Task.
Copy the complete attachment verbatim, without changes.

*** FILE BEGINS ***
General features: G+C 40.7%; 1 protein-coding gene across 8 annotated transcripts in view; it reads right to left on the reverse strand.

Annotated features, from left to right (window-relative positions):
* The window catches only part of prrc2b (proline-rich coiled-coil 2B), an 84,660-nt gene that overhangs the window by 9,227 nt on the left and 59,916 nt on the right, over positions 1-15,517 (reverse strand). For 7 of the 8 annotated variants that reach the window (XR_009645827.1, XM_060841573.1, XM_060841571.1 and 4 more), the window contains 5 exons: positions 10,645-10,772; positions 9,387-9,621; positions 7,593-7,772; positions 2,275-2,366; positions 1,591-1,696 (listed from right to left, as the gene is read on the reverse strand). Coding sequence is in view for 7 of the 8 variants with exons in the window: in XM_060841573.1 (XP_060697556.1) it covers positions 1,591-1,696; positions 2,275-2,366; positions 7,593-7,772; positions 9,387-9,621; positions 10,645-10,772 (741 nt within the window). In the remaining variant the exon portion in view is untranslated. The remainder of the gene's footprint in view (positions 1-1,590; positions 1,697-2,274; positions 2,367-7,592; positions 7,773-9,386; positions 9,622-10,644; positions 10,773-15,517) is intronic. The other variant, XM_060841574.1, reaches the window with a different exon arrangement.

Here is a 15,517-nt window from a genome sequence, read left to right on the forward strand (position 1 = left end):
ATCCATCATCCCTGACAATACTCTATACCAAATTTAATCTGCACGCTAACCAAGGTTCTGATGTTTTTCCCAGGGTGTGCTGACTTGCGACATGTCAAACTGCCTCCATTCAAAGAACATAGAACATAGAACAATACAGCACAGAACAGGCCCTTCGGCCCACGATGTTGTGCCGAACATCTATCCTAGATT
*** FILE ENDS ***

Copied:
General features: G+C 40.7%; 1 protein-coding gene across 8 annotated transcripts in view; it reads right to left on the reverse strand.

Annotated features, from left to right (window-relative positions):
* The window catches only part of prrc2b (proline-rich coiled-coil 2B), an 84,660-nt gene that overhangs the window by 9,227 nt on the left and 59,916 nt on the right, over positions 1-15,517 (reverse strand). For 7 of the 8 annotated variants that reach the window (XR_009645827.1, XM_060841573.1, XM_060841571.1 and 4 more), the window contains 5 exons: positions 10,645-10,772; positions 9,387-9,621; positions 7,593-7,772; positions 2,275-2,366; positions 1,591-1,696 (listed from right to left, as the gene is read on the reverse strand). Coding sequence is in view for 7 of the 8 variants with exons in the window: in XM_060841573.1 (XP_060697556.1) it covers positions 1,591-1,696; positions 2,275-2,366; positions 7,593-7,772; positions 9,387-9,621; positions 10,645-10,772 (741 nt within the window). In the remaining variant the exon portion in view is untranslated. The remainder of the gene's footprint in view (positions 1-1,590; positions 1,697-2,274; positions 2,367-7,592; positions 7,773-9,386; positions 9,622-10,644; positions 10,773-15,517) is intronic. The other variant, XM_060841574.1, reaches the window with a different exon arrangement.

Here is a 15,517-nt window from a genome sequence, read left to right on the forward strand (position 1 = left end):
ATCCATCATCCCTGACAATACTCTATACCAAATTTAATCTGCACGCTAACCAAGGTTCTGATGTTTTTCCCAGGGTGTGCTGACTTGCGACATGTCAAACTGCCTCCATTCAAAGAACATAGAACATAGAACAATACAGCACAGAACAGGCCCTTCGGCCCACGATGTTGTGCCGAACATCTATCCTAGATT